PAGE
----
a thunder-bolt on the assembly. All were amazed, almost all were indignant. But the edge of the wedge had been entered, and successive blows were soon to drive it deeper. Cautiously, but surely, secretly, but with assiduity, Calhoun and Cooper, and those who were associated with them, from that day forward, began to plot for the severance of the North and South, and the phrase "calculation of the value of the Union," then first introduced, became so popular that even its origin was soon forgotten.

It was not our purpose to analyze or review the writings of Mr. Calhoun. We have referred to them in order to remind our readers that the political heresy, which we are now in arms to subdue, was advocated and promulgated by that distinguished representative of the South, long before the later agitation of the subject of slavery had disturbed the councils of the nation.

Shortly after "Nullification" was put down by the strong hand of Gen. Jackson, a very remarkable book was printed in Washington, entitled "The Partisan Leader." The author was so well aware of the treasonable character of the work, that he not only concealed his own name, but that of his publisher, and without naming on the title page the true year of publication he affixed to it a date twenty years in advance. Instead of reading "Printed by Duff Green, 1836," (as was the fact), we accordingly read, "Printed by James Caxton, 1856." A reprint of this work has recently been made by a firm in New York; but the copy which we have read is one of the original issue, bought soon after its publication and duly enrolled on the printed catalogue for the year 1838, of the public library to which it belongs, "the Brothers in Unity" of Yale College. We are thus precise in our statement, because the contents of the book are of such a character that many persons have questioned whether the story is not a recent fabrication, and its reputed publication, in 1836, an advertiser's card.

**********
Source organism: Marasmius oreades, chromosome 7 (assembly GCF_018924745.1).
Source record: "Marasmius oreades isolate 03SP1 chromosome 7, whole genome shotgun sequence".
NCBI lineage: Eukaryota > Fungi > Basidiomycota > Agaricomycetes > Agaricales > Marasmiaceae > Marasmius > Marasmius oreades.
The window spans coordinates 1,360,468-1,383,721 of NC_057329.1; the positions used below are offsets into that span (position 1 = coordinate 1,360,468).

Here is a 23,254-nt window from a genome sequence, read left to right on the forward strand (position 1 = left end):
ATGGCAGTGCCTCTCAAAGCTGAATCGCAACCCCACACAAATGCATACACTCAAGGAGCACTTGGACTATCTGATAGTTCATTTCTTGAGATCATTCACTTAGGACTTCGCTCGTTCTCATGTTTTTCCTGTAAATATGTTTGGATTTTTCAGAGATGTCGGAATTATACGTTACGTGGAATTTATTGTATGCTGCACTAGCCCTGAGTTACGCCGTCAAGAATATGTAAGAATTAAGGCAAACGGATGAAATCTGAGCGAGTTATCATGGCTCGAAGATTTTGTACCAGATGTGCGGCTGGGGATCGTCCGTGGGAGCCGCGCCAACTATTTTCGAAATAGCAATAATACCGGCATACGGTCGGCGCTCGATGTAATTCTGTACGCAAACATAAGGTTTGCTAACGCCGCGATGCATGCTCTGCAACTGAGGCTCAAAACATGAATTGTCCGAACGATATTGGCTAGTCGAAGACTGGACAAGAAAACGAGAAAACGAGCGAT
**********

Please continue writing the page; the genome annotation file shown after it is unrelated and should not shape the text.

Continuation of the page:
The author of this prophetic novel, for such is the character of the work, was Beverley Tucker, Professor in William and Mary College, Virginia, a political writer of acknowledged ability, and the staunch friend of Mr. Calhoun. He was a man of influence and reputation, and unquestionably did much to infect the present generation in Virginia with the corruption of secession.

In this curious book we find foreshadowed events which have